Surging energy and fuel costs push inflation to near-decade highPanic erupted after Austria's Defence Minister Klaudia Tanner started a nationwide
Surging energy and fuel costs push inflation to near-decade high
Panic erupted after Austria’s Defence Minister Klaudia Tanner started a nationwide poster campaign that told her country to prepare for power cuts by keeping 15 days’ worth of food stored for an emergency. Ms Tanner sent a stark warning to consumers about the severe consequences of low energy supplies, stating last month: “The question is not whether a blackout will come, but when.”
Her warning came as European leaders met last as they scrambled to resolve the crisis as the price of natural gas and power soared while renewable energy failed to pull its weight as a result of poor energy conditions.
James Huckstepp, a natural gas analyst from S&P Platts has predicted that West European gas storage will not go back to normal levels until November 2022, ending this winter with storage levels plummeting to 15 percent.
In October, energy prices surged when Russia decreased gas supplies travelling into Europe from pipelines as President Vladimir Putin hoped to speed the approval of the Nord Stream 2 pipeline that is due to transport gas from Russia to Germany, bypassing Poland and Ukraine.
But now, Germany has suspended certification of Nord Stream 2 and some warn the EU is “at the mercy” of Russia who supplies around 40 percent of its gas.
Europe’s energy ‘freakout’
High tension power lines near pipe sections in storage for the Nord Stream 2
Natural gas prices were sent soaring to over €100 (£84) per megawatt-hour on the benchmark Dutch TTF hub last Wednesday.
This is dangerously close to the October record of €116 (£97) per MWh.
In Spain, Algeria shut off one out of its two gas pipelines that transit supplies to the Iberian Peninsula at the end of last month.
While Algiers claims it will fulfil its gas contracts, the Spanish Government has insisted that the country will be able to survive the weakened supplies.
Ecological Transition Minister Teresa Ribera argues that Spain has enough gas reserves to cover 40 days’ worth of demand at the least, which they claim is much more than they would need anyway.
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Austria’s Defence Minister, Klaudia Tenner
But while some members of Spain’s Government are remaining calm, other figures in the country are not.
Isabal Diaz Ayuso, Madrid’s conservative regional president and a rising star on Spain’s right, has raised the alarm bells over a possible winter blackout.
He said: “The fear shortages are real among the people.”
And Sergio Delgado, Catalonia’s deputy director for civil protection, has warned that a power outage is a “real possibility”.
He has urged the country to keep an emergency kit stocked up with flashlights, canned food and warned clothes at the ready in case a blackout strikes.
His comments and the media frenzy over power outages cooked up a storm of panic buying in Spain as shoppers rushed to purchase the emergency items Mr Delgado had listed.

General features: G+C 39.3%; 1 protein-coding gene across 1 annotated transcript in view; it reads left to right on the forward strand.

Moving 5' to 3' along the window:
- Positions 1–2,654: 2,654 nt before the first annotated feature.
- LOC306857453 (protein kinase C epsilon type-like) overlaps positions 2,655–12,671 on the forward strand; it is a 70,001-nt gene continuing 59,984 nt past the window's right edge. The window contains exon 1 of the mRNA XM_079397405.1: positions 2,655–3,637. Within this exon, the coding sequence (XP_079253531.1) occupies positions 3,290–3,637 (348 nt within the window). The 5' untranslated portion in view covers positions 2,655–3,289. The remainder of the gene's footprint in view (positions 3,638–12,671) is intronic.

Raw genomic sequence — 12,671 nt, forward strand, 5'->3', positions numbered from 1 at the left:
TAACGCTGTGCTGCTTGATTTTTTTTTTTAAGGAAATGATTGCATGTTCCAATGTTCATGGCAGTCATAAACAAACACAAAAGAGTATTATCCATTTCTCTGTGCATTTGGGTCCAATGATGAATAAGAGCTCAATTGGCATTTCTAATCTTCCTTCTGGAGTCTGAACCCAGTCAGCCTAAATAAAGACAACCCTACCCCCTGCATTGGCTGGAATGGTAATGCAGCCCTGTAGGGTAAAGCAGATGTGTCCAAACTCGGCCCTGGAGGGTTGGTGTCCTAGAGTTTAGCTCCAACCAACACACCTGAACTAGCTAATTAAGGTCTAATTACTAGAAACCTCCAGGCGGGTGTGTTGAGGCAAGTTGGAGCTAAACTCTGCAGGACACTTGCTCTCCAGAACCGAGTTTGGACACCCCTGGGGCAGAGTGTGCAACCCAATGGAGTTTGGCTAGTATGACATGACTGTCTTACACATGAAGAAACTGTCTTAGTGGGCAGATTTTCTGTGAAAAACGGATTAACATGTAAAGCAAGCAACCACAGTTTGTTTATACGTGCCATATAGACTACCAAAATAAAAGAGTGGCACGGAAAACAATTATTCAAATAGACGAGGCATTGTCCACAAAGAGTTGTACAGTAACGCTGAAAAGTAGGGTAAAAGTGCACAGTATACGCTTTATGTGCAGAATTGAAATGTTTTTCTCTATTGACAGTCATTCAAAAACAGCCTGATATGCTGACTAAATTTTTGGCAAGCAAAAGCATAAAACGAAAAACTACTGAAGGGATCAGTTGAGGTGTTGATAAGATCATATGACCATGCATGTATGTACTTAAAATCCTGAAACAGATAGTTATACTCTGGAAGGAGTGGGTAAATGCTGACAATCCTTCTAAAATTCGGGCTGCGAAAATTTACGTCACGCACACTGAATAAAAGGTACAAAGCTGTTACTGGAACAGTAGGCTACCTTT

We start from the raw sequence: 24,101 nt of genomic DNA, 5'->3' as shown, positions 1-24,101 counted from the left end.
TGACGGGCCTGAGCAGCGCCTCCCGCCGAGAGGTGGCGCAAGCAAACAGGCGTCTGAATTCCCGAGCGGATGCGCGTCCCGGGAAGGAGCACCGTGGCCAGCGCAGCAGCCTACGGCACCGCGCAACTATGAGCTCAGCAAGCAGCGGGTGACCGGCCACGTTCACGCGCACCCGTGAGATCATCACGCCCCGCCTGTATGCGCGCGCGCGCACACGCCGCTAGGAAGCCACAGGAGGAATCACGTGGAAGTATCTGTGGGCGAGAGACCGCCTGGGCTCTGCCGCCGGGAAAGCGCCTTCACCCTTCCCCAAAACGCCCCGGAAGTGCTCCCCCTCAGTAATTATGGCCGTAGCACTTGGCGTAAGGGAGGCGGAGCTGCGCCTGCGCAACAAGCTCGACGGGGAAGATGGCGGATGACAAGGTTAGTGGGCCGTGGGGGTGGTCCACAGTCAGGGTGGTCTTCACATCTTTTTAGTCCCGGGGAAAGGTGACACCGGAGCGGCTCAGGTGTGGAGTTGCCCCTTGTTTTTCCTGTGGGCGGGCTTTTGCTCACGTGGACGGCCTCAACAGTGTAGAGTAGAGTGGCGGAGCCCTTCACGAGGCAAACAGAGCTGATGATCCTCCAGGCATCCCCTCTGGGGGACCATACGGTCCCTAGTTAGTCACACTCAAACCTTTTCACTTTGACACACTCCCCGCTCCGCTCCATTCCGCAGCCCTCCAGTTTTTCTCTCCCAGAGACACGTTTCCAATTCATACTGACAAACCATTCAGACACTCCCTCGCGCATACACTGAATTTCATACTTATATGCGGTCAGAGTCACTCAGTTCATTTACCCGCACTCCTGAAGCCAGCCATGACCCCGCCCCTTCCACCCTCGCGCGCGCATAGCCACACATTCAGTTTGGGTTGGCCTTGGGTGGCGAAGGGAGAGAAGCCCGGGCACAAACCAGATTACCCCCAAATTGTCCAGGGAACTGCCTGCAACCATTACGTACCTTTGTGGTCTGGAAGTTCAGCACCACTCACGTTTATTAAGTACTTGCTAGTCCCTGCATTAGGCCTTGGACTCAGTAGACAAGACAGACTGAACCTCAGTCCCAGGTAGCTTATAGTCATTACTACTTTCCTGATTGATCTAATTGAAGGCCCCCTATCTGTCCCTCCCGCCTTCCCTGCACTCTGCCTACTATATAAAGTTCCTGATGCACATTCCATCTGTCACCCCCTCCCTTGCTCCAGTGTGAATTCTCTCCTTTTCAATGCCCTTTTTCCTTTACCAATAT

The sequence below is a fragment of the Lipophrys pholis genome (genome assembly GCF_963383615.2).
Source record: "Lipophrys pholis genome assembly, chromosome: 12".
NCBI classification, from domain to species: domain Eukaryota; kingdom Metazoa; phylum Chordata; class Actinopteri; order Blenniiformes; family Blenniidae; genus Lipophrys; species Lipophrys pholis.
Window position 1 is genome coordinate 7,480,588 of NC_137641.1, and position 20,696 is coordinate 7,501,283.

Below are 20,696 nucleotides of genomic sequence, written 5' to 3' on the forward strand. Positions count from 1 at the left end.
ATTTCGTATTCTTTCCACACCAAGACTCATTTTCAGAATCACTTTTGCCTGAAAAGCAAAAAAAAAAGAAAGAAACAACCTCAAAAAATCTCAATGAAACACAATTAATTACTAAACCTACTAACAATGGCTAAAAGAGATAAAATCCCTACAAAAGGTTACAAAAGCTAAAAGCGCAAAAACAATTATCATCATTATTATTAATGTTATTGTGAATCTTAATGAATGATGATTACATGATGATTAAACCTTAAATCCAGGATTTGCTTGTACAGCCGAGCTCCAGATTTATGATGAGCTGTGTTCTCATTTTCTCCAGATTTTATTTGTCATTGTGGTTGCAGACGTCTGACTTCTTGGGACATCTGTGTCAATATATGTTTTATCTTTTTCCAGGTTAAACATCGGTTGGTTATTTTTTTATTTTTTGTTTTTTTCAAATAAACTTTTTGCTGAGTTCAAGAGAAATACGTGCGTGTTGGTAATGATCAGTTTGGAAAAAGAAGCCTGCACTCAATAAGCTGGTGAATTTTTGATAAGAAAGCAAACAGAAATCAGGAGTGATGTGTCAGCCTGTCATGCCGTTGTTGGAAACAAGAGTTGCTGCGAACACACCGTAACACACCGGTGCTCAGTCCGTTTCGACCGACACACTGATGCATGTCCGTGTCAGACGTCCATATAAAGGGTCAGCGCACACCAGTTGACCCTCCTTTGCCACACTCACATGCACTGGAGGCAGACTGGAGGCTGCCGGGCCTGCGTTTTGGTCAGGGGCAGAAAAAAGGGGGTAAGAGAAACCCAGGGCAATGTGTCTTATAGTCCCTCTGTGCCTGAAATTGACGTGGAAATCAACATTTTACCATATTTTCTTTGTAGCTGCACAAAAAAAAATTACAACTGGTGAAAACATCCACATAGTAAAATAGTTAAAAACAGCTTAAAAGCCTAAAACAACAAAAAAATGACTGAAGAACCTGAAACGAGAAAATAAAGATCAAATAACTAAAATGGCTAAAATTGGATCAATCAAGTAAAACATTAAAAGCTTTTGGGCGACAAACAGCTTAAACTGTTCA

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But Pedro Fresco, Valencia’s director for the ecological transition, urged panic buyers to stop getting “carried away by conspiracy theories that prey on people’s poor ignorance”.
While there is some panic and Spain and fears of Mr Putin’s next move, there have been some signs that the crisis could improve.
Despite Nord Stream 2’s certification being suspended, Russia has still promised to top-up gas storage in Germany and Austria.
And in Italy and Greece, gas transiting through the TAP pipeline from Azerbaijan has been ramped up, while Norway, an important trading partner with the UK, has boosted exports into Europe too as it looks to profit from the soaring prices in the bloc.
But while some countries are seeing some supply increase, EU gas network operator ENTSO-G warned last month that low gas storage levels could be catastrophic for the bloc if there is a long period of cold weather that would see demand soar.
Despite that, ENTSO-E, who represents the EU’s electricity network operators have urged the panic to stop.
An ENTSO-E spokesperson said: “Blackouts are extreme and very rare events in Europe.”
They pointed out that there hasn’t been a major grid outage in the continent for decades and we now have better-connected grids that make easier to transit electricity and gas to other countries.
To prevent the bloc from descending into a full-blown energy crisis, the European Union (EU) has implemented a wide range of short- and medium-term emergency measures.
The EU’s “toolbox” comes packed with price caps, subsidies, emergency income support, and temporary deferrals of bill payments.
Even though the UK does not rely anywhere near as heavily on Russia for gas as the EU, it could still feel the pinch.
Forecasters fear the growing demand for gas, oil and coal, paired with a global appetite for metals, could see prices spike in the near future.
But in two separate “winter outlook” reports, National Grid reassured Britons they would not face the same fate.
They said that Britain should not run out of gas, but must be prepared to outbid other countries to secure scarce global supplies.
It forecast that spare electricity margins would fall to 6.6 percent, the lowest since winter 2016-17, but should be “sufficient”.
Fintan Slye, executive director of the National Grid electricity system operator, said: “We are confident that there will be enough capacity available to keep Britain’s lights on.”